I’m no economist, but it doesn’t take a Ph.D. to see that there is a lot of nonsense being peddled to assure the people of the U.S. that the recession we’ve been in since April or May will go away quickly.

“Many economists” are cited as believing that the recession “will have a V shape.”

In other words, we will crash hard but rebound fast. Why a “V” shape? What suggests that shape is more likely than a “U” shape or a “W” shape, or even the dreaded “L” shape?

We are told that the latest government statistics for the third quarter have already taken into account the negative impact of the terrorist attacks, but that this was more than offset by the overtime paid to police and firefighters.

How paying overtime to one group of workers makes up for the layoffs of another is something that can only be explained by analysts focusing on macroeconomics rather than real human beings.

A similar “blinders on” prescription for ending the recession (when will it become a depression, or has that word been banned?) is to encourage the people of the U.S. (read: workers) to spend more.

We are told over and over that “consumer confidence” is “responsible” for two-thirds of the country’s economic activity. No doubt this is true. Workers make up the vast majority of people, and in the aggregate spend billions on food, gas, rent, mortgages, refrigerators, cars, etc. But how can people who have been laid off spend more? The hundreds upon hundreds of thousands of laid-off workers and their families have a whole lot less to spend, and that has nothing to do with confidence, it has to do with not getting paychecks!

Is it really prudent for those who are worried about getting laid off soon (no doubt a realistic concern for millions) to go further into debt?

Sen. Patty Murray (D-Wash.) is proposing a sales tax holiday to encourage more spending. “Let’s go shopping,” she is quoted as enthusing.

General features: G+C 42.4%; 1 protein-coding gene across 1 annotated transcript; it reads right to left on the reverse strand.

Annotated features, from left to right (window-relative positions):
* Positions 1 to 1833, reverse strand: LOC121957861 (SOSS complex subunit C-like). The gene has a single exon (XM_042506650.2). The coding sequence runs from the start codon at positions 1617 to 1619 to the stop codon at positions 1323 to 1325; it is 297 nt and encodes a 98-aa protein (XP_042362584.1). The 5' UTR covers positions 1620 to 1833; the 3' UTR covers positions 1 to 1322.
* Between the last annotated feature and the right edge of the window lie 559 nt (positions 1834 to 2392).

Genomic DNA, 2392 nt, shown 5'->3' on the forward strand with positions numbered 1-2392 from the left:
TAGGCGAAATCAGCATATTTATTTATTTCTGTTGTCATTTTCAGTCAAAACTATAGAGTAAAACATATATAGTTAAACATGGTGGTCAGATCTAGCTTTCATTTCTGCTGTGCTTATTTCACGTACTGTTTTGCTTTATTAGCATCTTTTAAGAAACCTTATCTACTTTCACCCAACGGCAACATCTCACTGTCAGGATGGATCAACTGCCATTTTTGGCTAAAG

While anything that gives workers an economic break is good, will increasing the amount of consumer debt (already way up in the trillions, bigger than the annual gross national product) really be good for the economy?

The unemployment rate is shooting up; layoffs in the thousands and tens of thousands are announced daily; Argentina may be forced to default on billions in loan repayments. The Japanese economy, in recession for a decade, is slipping further. New York City faces a possible additional 100,000 layoffs by the end of the year.

The nine Federal Reserve Bank interest rate cuts thus far this year haven’t made a dent in the downturn. Nonetheless, some pin their hopes on the next expected interest rate cut to turn the economy around. Why will the tenth have an impact that the first nine haven’t?

Let’s put the blame where it belongs, not on workers but on corporations, the super-rich, and reactionary politicians who craft national economic policy to benefit the few at the expense of the many, to put profits before people. Real patriotism requires that we deal with reality, the reality tens of millions of workers deal with daily.

Put people before profits. Bail out workers, not corporations. Increase unemployment insurance, and change the rules so more than 40 percent of the unemployed can get it. Pass an emergency public works jobs bill. Invest in rebuilding the infrastructure of our country – bridges, schools, parks, mass transit, housing for the homeless.

Eliminate taxes for the poor and unemployed. Pass the economic recovery proposals from the Progressive Caucus and the AFL-CIO. End the war on Afghanistan and bring the troops home. Rebuild the public health system to increase real security.

While it won’t help the economy, for goodness sake stop talking as if “consumer confidence” going down was a mystical phenomenon—people are worried about layoffs. That’s not loss of confidence, that’s realistic budgeting and planning.

Consumer spending may account for two-thirds of economic activity, but paychecks are responsible for 100 percent of workers’ “consumer spending.”

– Marc Brodine

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